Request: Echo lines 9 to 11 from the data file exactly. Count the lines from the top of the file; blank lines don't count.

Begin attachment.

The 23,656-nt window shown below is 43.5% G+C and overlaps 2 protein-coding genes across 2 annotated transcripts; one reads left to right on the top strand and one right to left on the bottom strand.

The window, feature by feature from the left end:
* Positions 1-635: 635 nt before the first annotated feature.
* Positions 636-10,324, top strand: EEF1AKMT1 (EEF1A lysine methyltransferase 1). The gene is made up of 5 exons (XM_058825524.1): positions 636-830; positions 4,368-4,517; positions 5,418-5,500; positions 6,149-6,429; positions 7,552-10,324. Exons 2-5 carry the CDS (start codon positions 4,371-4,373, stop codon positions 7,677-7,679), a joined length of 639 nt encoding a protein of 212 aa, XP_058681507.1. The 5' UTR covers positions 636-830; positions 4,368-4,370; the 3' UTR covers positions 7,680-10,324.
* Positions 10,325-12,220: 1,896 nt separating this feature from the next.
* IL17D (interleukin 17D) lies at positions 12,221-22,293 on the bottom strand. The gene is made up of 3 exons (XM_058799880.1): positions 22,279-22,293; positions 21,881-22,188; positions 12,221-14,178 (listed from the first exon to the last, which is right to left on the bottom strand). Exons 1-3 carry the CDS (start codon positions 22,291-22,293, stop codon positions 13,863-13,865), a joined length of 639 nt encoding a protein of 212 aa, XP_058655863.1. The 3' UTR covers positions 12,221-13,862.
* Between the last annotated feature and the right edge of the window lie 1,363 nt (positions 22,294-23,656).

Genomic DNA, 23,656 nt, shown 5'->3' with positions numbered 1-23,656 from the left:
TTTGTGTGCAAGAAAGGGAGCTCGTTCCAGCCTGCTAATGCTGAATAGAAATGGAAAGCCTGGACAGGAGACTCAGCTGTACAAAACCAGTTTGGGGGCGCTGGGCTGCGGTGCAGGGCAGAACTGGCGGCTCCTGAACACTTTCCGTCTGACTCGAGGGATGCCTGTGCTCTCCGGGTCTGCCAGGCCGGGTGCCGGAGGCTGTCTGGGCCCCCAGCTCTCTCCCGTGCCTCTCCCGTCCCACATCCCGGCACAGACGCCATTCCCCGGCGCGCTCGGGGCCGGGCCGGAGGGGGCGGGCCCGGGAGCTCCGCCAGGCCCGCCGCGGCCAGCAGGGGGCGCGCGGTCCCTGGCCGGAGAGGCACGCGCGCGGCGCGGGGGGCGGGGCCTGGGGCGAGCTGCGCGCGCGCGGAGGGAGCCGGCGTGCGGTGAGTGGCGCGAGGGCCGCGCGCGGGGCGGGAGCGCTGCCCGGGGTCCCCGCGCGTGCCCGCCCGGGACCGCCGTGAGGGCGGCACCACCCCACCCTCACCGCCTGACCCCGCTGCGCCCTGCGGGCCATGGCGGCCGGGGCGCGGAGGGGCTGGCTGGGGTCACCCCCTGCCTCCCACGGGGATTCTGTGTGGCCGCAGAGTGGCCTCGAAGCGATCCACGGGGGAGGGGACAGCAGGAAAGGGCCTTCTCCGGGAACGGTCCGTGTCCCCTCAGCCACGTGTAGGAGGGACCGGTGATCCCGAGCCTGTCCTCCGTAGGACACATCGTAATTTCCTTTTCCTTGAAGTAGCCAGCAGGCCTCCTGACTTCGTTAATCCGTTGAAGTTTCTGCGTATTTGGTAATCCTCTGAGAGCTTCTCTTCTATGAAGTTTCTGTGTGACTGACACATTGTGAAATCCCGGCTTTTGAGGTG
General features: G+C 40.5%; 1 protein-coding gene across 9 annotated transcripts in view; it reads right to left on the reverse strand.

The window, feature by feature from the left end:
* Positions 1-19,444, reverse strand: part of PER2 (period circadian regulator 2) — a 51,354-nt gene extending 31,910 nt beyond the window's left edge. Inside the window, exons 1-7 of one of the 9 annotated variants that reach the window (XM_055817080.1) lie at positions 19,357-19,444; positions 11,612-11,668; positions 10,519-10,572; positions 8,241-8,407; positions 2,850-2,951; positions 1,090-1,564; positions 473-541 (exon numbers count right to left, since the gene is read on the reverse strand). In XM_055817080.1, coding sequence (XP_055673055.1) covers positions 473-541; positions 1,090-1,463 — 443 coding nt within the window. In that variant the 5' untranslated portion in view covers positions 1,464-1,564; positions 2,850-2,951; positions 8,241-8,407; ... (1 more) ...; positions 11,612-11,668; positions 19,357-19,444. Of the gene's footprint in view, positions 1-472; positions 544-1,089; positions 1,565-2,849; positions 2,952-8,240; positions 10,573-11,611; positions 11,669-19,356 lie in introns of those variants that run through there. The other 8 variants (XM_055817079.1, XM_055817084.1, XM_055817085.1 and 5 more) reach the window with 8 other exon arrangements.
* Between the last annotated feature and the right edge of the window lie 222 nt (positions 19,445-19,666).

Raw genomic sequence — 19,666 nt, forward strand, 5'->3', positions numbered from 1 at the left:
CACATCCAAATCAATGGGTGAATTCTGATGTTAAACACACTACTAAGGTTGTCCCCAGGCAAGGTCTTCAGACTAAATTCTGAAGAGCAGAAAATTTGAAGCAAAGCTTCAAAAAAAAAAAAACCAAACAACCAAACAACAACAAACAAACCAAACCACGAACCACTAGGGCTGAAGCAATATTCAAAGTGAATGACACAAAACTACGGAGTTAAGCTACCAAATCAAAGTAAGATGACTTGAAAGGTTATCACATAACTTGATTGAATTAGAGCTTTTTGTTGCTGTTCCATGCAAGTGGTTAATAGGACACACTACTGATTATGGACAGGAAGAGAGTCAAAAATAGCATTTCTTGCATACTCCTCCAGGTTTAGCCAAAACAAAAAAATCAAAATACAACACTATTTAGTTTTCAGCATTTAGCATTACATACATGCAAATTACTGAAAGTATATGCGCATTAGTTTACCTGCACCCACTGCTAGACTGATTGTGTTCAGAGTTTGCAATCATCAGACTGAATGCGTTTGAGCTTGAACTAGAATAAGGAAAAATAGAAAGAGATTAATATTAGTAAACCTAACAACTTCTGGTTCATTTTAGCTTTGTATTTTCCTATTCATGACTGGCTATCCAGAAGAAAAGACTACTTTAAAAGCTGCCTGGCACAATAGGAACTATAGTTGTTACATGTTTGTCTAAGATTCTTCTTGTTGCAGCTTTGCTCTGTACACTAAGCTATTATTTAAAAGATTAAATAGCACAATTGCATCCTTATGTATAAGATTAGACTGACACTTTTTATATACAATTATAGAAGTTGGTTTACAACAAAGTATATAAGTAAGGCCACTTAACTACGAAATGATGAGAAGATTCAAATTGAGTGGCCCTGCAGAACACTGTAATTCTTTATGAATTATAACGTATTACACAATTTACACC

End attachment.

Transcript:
TTTGTGTGCAAGAAAGGGAGCTCGTTCCAGCCTGCTAATGCTGAATAGAAATGGAAAGCCTGGACAGGAGACTCAGCTGTACAAAACCAGTTTGGGGGCGCTGGGCTGCGGTGCAGGGCAGAACTGGCGGCTCCTGAACACTTTCCGTCTGACTCGAGGGATGCCTGTGCTCTCCGGGTCTGCCAGGCCGGGTGCCGGAGGCTGTCTGGGCCCCCAGCTCTCTCCCGTGCCTCTCCCGTCCCACATCCCGGCACAGACGCCATTCCCCGGCGCGCTCGGGGCCGGGCCGGAGGGGGCGGGCCCGGGAGCTCCGCCAGGCCCGCCGCGGCCAGCAGGGGGCGCGCGGTCCCTGGCCGGAGAGGCACGCGCGCGGCGCGGGGGGCGGGGCCTGGGGCGAGCTGCGCGCGCGCGGAGGGAGCCGGCGTGCGGTGAGTGGCGCGAGGGCCGCGCGCGGGGCGGGAGCGCTGCCCGGGGTCCCCGCGCGTGCCCGCCCGGGACCGCCGTGAGGGCGGCACCACCCCACCCTCACCGCCTGACCCCGCTGCGCCCTGCGGGCCATGGCGGCCGGGGCGCGGAGGGGCTGGCTGGGGTCACCCCCTGCCTCCCACGGGGATTCTGTGTGGCCGCAGAGTGGCCTCGAAGCGATCCACGGGGGAGGGGACAGCAGGAAAGGGCCTTCTCCGGGAACGGTCCGTGTCCCCTCAGCCACGTGTAGGAGGGACCGGTGATCCCGAGCCTGTCCTCCGTAGGACACATCGTAATTTCCTTTTCCTTGAAGTAGCCAGCAGGCCTCCTGACTTCGTTAATCCGTTGAAGTTTCTGCGTATTTGGTAATCCTCTGAGAGCTTCTCTTCTATGAAGTTTCTGTGTGACTGACACATTGTGAAATCCCGGCTTTTGAGGTG
General features: G+C 40.5%; 1 protein-coding gene across 9 annotated transcripts in view; it reads right to left on the reverse strand.

The window, feature by feature from the left end: